Managing Report Models
In Reporting Services, model management includes adding and deleting models to and from a report server, modifying model properties, and managing the shared data source that is associated with a model. For more information about controlling access to all or part of a model, see Securing Models. For more information about how to generate a model from a predefined shared data source, see How to: Create a Model Using Report Manager.
Report models are not supported in SQL Server Express with Advanced Services. For more information about features in this edition, see Reporting Services in SQL Server Express with Advanced Services.
To manage models effectively, you must understand how they are used. In Reporting Services, report models describe data for ad hoc reports that you create and modify in Report Builder. Report models are used in the following ways:
As a data source for designing a report in Report Builder or a model-based report in Report Designer.
As a data source for exploring data at run time. Because Report Builder reports are based on models, users can explore data in a non-linear navigation path, clicking through autogenerated reports when exploring report data interactively.
As a data source for executing queries to obtain data. Third party client applications can access the model programmatically and use it as a report data source.
Ad hoc data exploration through model-based reports can be supported exclusively through autogenerated clickthrough reports that show users related data. However, you can supplement or replace an autogenerated report with predefined custom reports that show data in a specific way.
Autogenerated clickthrough reports are created by the report server on the fly as a user navigates the data in a report. The report server uses templates to create temporary reports. There are two templates: one for single instance data (for example, to show data about a specific customer) and another for multi-instance data (for example, to show a list of orders for a specific product). The templates cannot be modified. However, you can replace a temporary clickthrough report with a predefined report that has the style and layout you want.
Predefined clickthrough reports are custom, published reports that you map to specific parts of a model. When a user navigates to some part of the model that is mapped to a predefined report, he or she views the custom report rather than the clickthrough report that is generated by the report server. Because they are created by a report author, predefined clickthrough reports can use all of the report features that are available through Report Builder. You should create a custom report when you want to present data in a specific layout. Predefined clickthrough reports must be created in Report Builder. After you create and save the report, you can use Report Manager to associate it with an entity in your model.
Access to predefined reports is controlled by role assignments on the report. If a user is not allowed access through an explicit or inherited role assignment, the user will view a temporary report instead of the predefined report that you mapped to the model item.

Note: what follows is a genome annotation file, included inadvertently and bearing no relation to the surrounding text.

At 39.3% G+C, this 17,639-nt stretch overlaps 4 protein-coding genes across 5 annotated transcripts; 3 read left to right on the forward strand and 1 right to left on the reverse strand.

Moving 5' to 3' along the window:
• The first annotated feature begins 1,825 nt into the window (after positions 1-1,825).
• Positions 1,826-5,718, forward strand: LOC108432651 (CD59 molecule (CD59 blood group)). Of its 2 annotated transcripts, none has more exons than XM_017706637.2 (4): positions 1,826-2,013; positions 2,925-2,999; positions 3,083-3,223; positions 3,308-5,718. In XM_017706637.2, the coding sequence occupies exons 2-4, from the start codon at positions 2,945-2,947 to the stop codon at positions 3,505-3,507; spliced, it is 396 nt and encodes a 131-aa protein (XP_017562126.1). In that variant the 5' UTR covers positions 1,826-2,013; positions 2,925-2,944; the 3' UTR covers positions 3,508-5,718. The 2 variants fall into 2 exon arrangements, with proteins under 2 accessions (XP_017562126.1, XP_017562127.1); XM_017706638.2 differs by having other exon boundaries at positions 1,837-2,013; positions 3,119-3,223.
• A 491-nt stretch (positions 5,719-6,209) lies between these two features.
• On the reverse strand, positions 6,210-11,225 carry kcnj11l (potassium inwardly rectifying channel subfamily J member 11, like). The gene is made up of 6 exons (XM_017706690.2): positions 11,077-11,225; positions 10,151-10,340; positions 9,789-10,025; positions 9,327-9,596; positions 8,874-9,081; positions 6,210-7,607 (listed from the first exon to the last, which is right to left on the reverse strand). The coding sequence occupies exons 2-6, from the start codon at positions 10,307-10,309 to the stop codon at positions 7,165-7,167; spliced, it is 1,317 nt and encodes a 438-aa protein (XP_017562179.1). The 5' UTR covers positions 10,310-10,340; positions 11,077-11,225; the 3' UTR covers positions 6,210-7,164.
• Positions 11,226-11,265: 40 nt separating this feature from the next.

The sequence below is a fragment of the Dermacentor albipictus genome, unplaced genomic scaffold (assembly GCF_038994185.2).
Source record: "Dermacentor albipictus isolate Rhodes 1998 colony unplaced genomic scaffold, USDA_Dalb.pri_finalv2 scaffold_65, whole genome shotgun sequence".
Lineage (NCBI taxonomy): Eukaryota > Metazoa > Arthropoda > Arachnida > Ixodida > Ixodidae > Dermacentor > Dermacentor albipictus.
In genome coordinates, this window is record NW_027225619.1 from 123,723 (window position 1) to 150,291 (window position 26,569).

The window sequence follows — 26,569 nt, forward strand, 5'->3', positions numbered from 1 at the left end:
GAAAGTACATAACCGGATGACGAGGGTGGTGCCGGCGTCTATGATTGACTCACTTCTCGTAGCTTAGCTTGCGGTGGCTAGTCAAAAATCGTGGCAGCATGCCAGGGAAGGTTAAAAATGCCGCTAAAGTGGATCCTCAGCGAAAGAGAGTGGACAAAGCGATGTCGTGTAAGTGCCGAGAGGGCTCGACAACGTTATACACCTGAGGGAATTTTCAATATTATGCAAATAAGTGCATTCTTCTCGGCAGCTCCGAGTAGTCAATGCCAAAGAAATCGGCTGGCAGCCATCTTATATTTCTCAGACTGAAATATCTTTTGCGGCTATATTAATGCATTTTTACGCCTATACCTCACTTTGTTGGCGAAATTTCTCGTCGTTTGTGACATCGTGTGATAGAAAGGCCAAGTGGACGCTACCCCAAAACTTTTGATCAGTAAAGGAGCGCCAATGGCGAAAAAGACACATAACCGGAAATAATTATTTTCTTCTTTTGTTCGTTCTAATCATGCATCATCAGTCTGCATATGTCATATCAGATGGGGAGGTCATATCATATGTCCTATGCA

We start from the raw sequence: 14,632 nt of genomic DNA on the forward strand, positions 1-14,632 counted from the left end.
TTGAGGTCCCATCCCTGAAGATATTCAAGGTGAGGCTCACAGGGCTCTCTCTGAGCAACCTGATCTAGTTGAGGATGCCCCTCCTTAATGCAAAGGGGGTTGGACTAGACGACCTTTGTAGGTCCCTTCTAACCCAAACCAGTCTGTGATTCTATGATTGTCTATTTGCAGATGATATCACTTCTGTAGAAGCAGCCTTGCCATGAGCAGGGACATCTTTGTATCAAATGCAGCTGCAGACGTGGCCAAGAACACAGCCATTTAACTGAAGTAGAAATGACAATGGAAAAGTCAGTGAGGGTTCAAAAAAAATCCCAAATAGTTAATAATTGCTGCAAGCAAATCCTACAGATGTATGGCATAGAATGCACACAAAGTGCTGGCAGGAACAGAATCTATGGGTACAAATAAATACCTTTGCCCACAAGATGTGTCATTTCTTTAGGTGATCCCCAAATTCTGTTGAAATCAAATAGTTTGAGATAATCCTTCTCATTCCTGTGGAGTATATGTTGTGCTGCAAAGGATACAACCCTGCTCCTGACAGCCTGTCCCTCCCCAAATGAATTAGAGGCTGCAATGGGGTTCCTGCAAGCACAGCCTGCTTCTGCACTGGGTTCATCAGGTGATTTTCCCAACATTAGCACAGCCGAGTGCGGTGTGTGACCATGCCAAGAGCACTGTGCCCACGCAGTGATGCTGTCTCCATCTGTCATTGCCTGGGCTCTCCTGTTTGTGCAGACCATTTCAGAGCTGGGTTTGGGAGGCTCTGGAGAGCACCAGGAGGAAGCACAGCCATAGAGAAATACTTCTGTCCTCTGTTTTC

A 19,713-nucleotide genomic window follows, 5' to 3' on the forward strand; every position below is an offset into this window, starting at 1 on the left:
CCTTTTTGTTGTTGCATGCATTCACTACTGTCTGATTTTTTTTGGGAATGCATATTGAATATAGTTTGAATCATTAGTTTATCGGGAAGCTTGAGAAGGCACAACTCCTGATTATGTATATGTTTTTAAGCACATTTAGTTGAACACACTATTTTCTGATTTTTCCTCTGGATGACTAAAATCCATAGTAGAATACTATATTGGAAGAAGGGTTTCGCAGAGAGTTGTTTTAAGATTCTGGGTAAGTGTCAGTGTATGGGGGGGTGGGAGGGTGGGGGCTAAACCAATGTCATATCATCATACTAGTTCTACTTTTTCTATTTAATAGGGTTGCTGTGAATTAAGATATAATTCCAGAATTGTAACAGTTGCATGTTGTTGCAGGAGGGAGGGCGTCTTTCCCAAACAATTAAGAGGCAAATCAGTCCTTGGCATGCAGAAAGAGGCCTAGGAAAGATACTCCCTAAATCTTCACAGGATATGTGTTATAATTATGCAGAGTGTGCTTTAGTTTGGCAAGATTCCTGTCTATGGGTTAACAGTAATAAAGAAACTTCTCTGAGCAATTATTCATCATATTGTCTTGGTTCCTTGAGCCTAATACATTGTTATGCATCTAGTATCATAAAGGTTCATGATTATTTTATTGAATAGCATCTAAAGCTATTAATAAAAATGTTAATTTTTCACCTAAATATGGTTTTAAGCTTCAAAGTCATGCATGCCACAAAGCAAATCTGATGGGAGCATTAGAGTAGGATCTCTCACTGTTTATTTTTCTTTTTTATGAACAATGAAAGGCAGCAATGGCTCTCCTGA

Report Builder reports provide a starting point for further inquiry. In contrast with the explicit drillthrough and drill-down navigation paths supported by Report Designer reports, Report Builder reports contain clickable data points that users can follow to view additional data provided by the model. For example, if you have a model that describes sales, product, and employee data, a user who starts with an Employee report can potentially view ad hoc reports about specific employees, products, and sales by clicking through the report.
If multiple entities are related to each other, the clickthrough navigation path is determined by the value in the report that represents an underlying entity. For example, suppose you have a model that contains a Customer entity, a Customer Orders entity, and a Customer Returns entity. If the Customer report includes fields for number of orders and number of returns, a user who clicks on number of orders will drill through to a report that shows a list of orders; a user who clicks on number of returns will drill through to a report that shows a list or returns.
The ability to navigate an ad hoc data path is determined by model item security. For example, to control access to customer orders, you can secure the Customer Order entity in the model. Only users who have permission to view the Customer Order entity will see customer order information in a report.
You can design a custom report to use in place of the clickthrough reports that are autogenerated by the report server. To make a custom report available to users, you must create it in advance, publish it to the report server, and then map the report to the primary entity in the model.
If you are providing custom clickthrough reports, you should include both a single instance and multi-instance version of the report. The data path by which a user navigates to a specific entity determines whether a single instance or multi-instance report is required. You cannot always know in advance whether a particular version of the report is not needed. Use the following steps to create custom reports for clickthrough navigation: